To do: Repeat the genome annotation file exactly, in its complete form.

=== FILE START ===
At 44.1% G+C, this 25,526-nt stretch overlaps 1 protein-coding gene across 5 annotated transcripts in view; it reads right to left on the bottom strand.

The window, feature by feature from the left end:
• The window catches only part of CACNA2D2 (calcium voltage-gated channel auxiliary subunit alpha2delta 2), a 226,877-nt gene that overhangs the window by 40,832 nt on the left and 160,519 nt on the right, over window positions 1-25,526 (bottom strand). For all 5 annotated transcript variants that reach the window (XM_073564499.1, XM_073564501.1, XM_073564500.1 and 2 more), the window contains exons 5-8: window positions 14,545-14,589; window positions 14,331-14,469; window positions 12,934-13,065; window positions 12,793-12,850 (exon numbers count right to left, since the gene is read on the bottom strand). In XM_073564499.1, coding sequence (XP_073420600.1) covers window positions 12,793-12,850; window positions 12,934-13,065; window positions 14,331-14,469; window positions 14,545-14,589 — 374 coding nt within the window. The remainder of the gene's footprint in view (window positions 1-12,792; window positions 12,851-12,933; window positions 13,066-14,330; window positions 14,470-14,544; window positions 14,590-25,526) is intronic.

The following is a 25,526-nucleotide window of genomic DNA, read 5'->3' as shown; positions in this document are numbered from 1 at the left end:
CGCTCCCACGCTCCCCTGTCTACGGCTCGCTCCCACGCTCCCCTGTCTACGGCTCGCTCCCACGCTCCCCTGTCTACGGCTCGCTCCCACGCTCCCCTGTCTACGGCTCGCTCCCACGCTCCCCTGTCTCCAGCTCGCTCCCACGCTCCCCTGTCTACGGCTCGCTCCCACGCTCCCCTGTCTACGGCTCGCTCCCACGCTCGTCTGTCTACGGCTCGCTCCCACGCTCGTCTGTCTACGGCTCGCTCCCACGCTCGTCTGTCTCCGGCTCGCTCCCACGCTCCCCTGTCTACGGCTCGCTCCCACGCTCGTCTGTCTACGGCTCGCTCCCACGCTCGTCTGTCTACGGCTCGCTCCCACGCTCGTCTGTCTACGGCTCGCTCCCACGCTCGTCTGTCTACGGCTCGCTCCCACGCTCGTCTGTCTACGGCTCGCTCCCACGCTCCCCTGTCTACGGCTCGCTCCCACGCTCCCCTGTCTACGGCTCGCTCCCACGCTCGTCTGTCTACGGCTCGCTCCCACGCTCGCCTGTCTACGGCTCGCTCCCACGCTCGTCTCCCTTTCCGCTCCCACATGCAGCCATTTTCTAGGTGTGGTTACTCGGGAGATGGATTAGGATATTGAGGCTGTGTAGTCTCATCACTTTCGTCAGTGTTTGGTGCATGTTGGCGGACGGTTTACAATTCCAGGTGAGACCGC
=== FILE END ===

At 44.1% G+C, this 25,526-nt stretch overlaps 1 protein-coding gene across 5 annotated transcripts in view; it reads right to left on the bottom strand.

The window, feature by feature from the left end:
• The window catches only part of CACNA2D2 (calcium voltage-gated channel auxiliary subunit alpha2delta 2), a 226,877-nt gene that overhangs the window by 40,832 nt on the left and 160,519 nt on the right, over window positions 1-25,526 (bottom strand). For all 5 annotated transcript variants that reach the window (XM_073564499.1, XM_073564501.1, XM_073564500.1 and 2 more), the window contains exons 5-8: window positions 14,545-14,589; window positions 14,331-14,469; window positions 12,934-13,065; window positions 12,793-12,850 (exon numbers count right to left, since the gene is read on the bottom strand). In XM_073564499.1, coding sequence (XP_073420600.1) covers window positions 12,793-12,850; window positions 12,934-13,065; window positions 14,331-14,469; window positions 14,545-14,589 — 374 coding nt within the window. The remainder of the gene's footprint in view (window positions 1-12,792; window positions 12,851-12,933; window positions 13,066-14,330; window positions 14,470-14,544; window positions 14,590-25,526) is intronic.

The following is a 25,526-nucleotide window of genomic DNA, read 5'->3' as shown; positions in this document are numbered from 1 at the left end:
CGCTCCCACGCTCCCCTGTCTACGGCTCGCTCCCACGCTCCCCTGTCTACGGCTCGCTCCCACGCTCCCCTGTCTACGGCTCGCTCCCACGCTCCCCTGTCTACGGCTCGCTCCCACGCTCCCCTGTCTCCAGCTCGCTCCCACGCTCCCCTGTCTACGGCTCGCTCCCACGCTCCCCTGTCTACGGCTCGCTCCCACGCTCGTCTGTCTACGGCTCGCTCCCACGCTCGTCTGTCTACGGCTCGCTCCCACGCTCGTCTGTCTCCGGCTCGCTCCCACGCTCCCCTGTCTACGGCTCGCTCCCACGCTCGTCTGTCTACGGCTCGCTCCCACGCTCGTCTGTCTACGGCTCGCTCCCACGCTCGTCTGTCTACGGCTCGCTCCCACGCTCGTCTGTCTACGGCTCGCTCCCACGCTCGTCTGTCTACGGCTCGCTCCCACGCTCCCCTGTCTACGGCTCGCTCCCACGCTCCCCTGTCTACGGCTCGCTCCCACGCTCGTCTGTCTACGGCTCGCTCCCACGCTCGCCTGTCTACGGCTCGCTCCCACGCTCGTCTCCCTTTCCGCTCCCACATGCAGCCATTTTCTAGGTGTGGTTACTCGGGAGATGGATTAGGATATTGAGGCTGTGTAGTCTCATCACTTTCGTCAGTGTTTGGTGCATGTTGGCGGACGGTTTACAATTCCAGGTGAGACCGC